Right hand hitter–slap hitter, used the whole field–infield shift, short and second–girl in the back flashing right field, stop you bitch–hold the ball–damn girl distracting my fielder–two fingers, nod–wind, stretch–split finger, ball one–shit, missed that one–crack of ball hitting leather and stinging his left hand–nod, wind, stretch–weight shift–change up in the dirt–damn, my shoulder hurts–return–gotta get this in–nod, wind stretch–weight shift–line drive up the middle, reach and duck–through the infield–centerfielder getting it back in–runner stops at first–shit,shit,shit,shit.
Texas Joe Finnerty trotted over from first base for a visit. "Whad'ya wanna do, John?" Texas Joe as scrupulously polite kid from Austin who was borderline for promotion, and refused to call anyone by a nickname, even though he answered to dozens. "Wanna keep 'im close?"
"No, Joe. Let him go. Play your usual position; he can steal all three bases and it won't matter. I gotta get two more batters out."
As Texas Joe returned, Dober pawed the dirt behind the mound with his spikes. A twinge sizzled through his body from his right shoulder to his spine and down his legs. He fought an urge to rub it, dared not share a sign of weakness at this point of the game.
He remembered a line from the Dan Quisenberry poem "Time to Quit.". Dan was a major league pitcher who wrote about his last year: "a doberman gnaws my shoulder/with each toss". Chuckling, he thought about how ironic it was: he got his nickname for his tenacity on the mound, worrying hitter with the tenacity of a Doberman, and now it described the feeling in his pitching shoulder and elbow. Just like Quiz, he thought with a wince.
In the owners' box, M. C. leaned forward and Clara went to fix another Margarita on the rocks. "Make mine a double Scotch, Clara," M. C. said quavering.
"Sure, M. C. You think Mutt's going to stay with Dober?"
"The bullpen's starting to move around. Yeah, he'll probably get Manny up if this guy gets on. The tying run's still on deck."
They watched Dober take the rubber and stare in with laser eyes, holding the ball. The batter returned his gaze with arrogance and cockiness. "Didya see the lump in Dober's pants?" Clara said out of the blue.
"What?" M. C. replied. Dober stepped off the mound, and all relaxed.
"Dober's got a huge bulge under his belt. Like he's got two pairs of socks stuffed in there. You ever get into that?"
M. C. looked at it through her binoculars. "No, I don't--think so. But a nice thought." Her face creased in a smirk.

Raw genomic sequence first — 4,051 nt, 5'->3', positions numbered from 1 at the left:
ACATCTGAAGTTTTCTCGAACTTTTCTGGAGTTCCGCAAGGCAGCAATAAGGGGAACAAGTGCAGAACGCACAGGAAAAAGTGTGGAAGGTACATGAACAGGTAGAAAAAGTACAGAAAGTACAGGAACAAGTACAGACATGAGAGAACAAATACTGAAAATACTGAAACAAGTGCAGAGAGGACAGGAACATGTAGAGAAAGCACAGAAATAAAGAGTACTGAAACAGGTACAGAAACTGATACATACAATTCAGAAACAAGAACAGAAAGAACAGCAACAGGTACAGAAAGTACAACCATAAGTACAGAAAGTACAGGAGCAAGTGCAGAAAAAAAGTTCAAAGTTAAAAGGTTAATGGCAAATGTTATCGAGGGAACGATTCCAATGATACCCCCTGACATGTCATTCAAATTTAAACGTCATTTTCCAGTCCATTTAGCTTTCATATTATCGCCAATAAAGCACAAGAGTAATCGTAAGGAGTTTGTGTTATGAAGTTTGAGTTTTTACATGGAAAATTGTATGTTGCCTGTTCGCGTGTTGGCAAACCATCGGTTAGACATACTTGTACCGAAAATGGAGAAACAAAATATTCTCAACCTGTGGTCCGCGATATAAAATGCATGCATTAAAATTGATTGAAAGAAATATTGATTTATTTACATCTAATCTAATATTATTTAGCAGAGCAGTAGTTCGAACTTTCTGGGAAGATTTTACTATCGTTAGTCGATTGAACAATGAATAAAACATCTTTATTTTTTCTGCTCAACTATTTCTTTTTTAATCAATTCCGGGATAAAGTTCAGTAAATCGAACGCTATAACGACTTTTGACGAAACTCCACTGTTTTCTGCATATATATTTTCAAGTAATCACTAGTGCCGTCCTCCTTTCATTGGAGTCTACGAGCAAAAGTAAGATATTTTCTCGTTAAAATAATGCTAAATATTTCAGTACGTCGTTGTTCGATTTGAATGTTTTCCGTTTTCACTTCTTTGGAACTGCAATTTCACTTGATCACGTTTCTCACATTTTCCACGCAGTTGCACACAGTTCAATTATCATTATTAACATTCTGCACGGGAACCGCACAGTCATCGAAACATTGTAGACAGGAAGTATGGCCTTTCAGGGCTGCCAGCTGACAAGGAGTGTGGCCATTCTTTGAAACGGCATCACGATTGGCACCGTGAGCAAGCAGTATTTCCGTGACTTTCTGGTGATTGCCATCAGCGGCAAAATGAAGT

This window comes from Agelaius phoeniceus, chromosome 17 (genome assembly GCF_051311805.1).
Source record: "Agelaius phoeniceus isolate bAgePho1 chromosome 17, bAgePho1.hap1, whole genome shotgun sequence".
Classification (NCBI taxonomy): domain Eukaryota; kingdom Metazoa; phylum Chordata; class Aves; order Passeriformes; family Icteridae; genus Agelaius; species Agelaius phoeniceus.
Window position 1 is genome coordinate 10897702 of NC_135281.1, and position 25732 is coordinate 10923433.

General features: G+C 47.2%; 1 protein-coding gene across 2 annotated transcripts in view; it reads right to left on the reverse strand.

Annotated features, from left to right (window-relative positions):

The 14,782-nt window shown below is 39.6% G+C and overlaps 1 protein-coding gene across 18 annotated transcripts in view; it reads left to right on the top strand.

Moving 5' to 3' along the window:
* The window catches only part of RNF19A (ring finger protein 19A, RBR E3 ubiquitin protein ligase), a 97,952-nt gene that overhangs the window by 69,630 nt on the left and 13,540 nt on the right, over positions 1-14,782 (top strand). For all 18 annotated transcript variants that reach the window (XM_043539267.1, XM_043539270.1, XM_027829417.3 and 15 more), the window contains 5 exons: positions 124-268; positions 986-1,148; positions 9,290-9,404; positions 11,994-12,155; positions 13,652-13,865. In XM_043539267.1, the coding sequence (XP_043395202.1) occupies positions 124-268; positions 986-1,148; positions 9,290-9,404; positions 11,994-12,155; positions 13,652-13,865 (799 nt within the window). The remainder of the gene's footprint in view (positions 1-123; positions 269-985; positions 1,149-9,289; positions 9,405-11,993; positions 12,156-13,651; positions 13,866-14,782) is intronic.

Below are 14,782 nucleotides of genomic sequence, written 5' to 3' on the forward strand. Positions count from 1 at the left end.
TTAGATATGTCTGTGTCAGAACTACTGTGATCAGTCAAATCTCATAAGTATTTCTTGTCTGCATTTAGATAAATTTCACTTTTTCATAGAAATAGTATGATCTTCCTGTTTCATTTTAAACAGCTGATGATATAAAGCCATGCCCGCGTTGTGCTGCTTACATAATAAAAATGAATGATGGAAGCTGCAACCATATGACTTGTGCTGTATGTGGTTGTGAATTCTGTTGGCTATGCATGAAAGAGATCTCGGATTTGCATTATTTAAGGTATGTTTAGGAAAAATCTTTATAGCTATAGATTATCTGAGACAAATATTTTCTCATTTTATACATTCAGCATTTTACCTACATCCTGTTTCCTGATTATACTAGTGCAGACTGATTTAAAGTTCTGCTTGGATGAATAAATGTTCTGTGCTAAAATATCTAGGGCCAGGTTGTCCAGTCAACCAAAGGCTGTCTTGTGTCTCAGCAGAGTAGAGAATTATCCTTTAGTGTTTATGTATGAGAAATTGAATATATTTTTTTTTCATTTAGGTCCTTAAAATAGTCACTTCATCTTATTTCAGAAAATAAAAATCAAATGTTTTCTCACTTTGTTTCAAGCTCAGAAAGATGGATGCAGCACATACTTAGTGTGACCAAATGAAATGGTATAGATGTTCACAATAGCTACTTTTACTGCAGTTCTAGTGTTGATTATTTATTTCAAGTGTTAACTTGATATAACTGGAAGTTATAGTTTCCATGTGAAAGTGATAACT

"His boy had a big pair of pants as well." Clara said, handing her friend a drink.
"His boy isn't on my team," she sniffed. "And he got run out of the game in the fourth inning."
Clara licked her lips. "Almost makes you forget there's a game's going on."
"You're sick, Clara."
The hitter's attitude was rubbing Dober the wrong way. The young man with bulging biceps and an arrogant smile was a hotshot in this league, but he's failed to stick three times in the Big Leagues. Bill the catcher looked up at him, then back at his pitcher and shrugged his shoulders.
Crouching, one foot on the rubber–hate that damn smile–coming to the set position–stop dancing at first, you little prick, you don't matter–fist means your choice–hell, it's my last game, let's do it old school--nod, wind, stretch–weight shift–fastball two inches away from his shoulder–damn sissy, flopping back like that–almost moved into it–umpire holding up his hand in warning, Bill getting between him and the plate–disbelief in his eyes as he gets up, a little fear–you deserved it, you little prick.
Clara jumped up from her seat: "What the hell was that all about? He threw at him. Why did he throw at him?"
The replay flickered by; M. C. followed it closely. "Dober's got balls. The pitch wasn't that close. This kid's a wuss after all. I love it; that's old school. Get him, Dober. Sic 'em!"
At the rubber again–smile gone from the bastard's face, not swinging as hard–chick upstairs can't keep her top on–lean back, wait–runner dancing at first, go ahead you little prick, run–two fingers, not the splitter Bill, shake off–one finger, curve, another shake–three fingers, fastball, another shake–four fingers, changeup, nod–wind, stretch, weight shift–ball zipping past his ear–big swing, all air, falling forward–ball saunters by–strike one, stupid.
"This is a master at work," M. C. bellowed, "Get'im, Dober. You got this guy, c'mon. Give me a pennant and I'll give you the ride of your long life."
Clara and M. C. watched as Dober ran the count to 2 and 2, then the hitter fouled off several pitches. Dober winced noticeably after every pitch, more and more, but refused to back off. "Is he hurt?" Clara asked. "Is he going to come out? It looks like his arm's going to fall off."
"No," M. C. said flatly. "He will keep throwing pitches until one of them gives up. And I'll be the kid, not Dober."